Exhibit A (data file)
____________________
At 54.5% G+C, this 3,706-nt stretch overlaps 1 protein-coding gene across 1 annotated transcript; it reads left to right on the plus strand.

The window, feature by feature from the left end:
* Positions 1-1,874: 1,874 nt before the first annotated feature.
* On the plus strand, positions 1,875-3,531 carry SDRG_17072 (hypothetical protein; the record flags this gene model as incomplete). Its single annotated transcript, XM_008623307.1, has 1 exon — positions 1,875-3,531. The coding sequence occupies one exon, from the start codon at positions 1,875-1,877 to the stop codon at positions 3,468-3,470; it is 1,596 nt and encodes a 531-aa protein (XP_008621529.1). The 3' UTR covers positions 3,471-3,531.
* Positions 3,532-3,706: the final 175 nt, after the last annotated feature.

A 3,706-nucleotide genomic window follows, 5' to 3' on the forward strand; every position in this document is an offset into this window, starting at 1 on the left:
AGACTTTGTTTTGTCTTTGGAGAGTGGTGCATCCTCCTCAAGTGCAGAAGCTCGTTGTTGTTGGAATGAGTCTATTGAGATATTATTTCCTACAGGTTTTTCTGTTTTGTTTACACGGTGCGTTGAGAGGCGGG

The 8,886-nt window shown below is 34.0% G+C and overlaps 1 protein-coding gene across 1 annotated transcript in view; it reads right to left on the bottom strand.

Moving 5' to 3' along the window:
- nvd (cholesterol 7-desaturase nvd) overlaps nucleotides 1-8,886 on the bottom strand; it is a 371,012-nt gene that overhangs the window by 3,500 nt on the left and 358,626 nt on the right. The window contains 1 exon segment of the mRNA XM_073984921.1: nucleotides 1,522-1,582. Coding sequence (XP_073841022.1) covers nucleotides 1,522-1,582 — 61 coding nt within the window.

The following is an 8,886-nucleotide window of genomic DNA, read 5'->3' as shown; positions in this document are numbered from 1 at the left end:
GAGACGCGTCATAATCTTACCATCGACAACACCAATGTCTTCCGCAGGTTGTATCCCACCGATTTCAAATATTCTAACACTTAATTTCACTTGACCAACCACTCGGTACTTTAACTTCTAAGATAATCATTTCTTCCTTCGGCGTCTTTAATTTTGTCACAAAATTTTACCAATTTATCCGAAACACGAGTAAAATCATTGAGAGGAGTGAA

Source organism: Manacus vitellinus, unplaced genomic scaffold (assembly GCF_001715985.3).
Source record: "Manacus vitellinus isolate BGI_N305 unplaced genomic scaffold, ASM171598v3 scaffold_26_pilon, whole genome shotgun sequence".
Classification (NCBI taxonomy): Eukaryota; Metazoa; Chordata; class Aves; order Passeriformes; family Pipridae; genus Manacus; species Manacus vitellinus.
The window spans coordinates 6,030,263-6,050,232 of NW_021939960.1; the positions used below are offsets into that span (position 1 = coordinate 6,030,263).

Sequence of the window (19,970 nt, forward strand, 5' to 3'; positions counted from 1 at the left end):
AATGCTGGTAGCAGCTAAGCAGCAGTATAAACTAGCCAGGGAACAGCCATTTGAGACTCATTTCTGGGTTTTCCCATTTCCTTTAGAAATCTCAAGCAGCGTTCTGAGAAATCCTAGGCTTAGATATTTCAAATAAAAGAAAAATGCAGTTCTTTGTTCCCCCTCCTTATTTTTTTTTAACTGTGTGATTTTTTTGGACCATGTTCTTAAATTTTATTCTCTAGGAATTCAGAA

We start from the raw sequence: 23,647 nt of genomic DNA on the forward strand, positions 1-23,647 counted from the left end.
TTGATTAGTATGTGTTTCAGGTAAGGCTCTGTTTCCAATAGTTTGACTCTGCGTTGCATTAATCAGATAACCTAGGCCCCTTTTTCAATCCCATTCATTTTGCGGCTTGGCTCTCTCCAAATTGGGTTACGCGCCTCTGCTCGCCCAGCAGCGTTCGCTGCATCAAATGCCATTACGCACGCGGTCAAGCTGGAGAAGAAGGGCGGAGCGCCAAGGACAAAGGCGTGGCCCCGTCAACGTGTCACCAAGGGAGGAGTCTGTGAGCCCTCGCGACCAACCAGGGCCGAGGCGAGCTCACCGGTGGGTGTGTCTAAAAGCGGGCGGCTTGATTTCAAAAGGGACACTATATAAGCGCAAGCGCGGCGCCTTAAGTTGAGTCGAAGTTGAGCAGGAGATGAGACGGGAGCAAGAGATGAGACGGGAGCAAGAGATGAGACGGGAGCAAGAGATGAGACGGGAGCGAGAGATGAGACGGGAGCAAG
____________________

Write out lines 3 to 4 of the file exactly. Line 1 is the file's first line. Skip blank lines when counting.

* Positions 1-1,874: 1,874 nt before the first annotated feature.
* On the plus strand, positions 1,875-3,531 carry SDRG_17072 (hypothetical protein; the record flags this gene model as incomplete). Its single annotated transcript, XM_008623307.1, has 1 exon — positions 1,875-3,531. The coding sequence occupies one exon, from the start codon at positions 1,875-1,877 to the stop codon at positions 3,468-3,470; it is 1,596 nt and encodes a 531-aa protein (XP_008621529.1). The 3' UTR covers positions 3,471-3,531.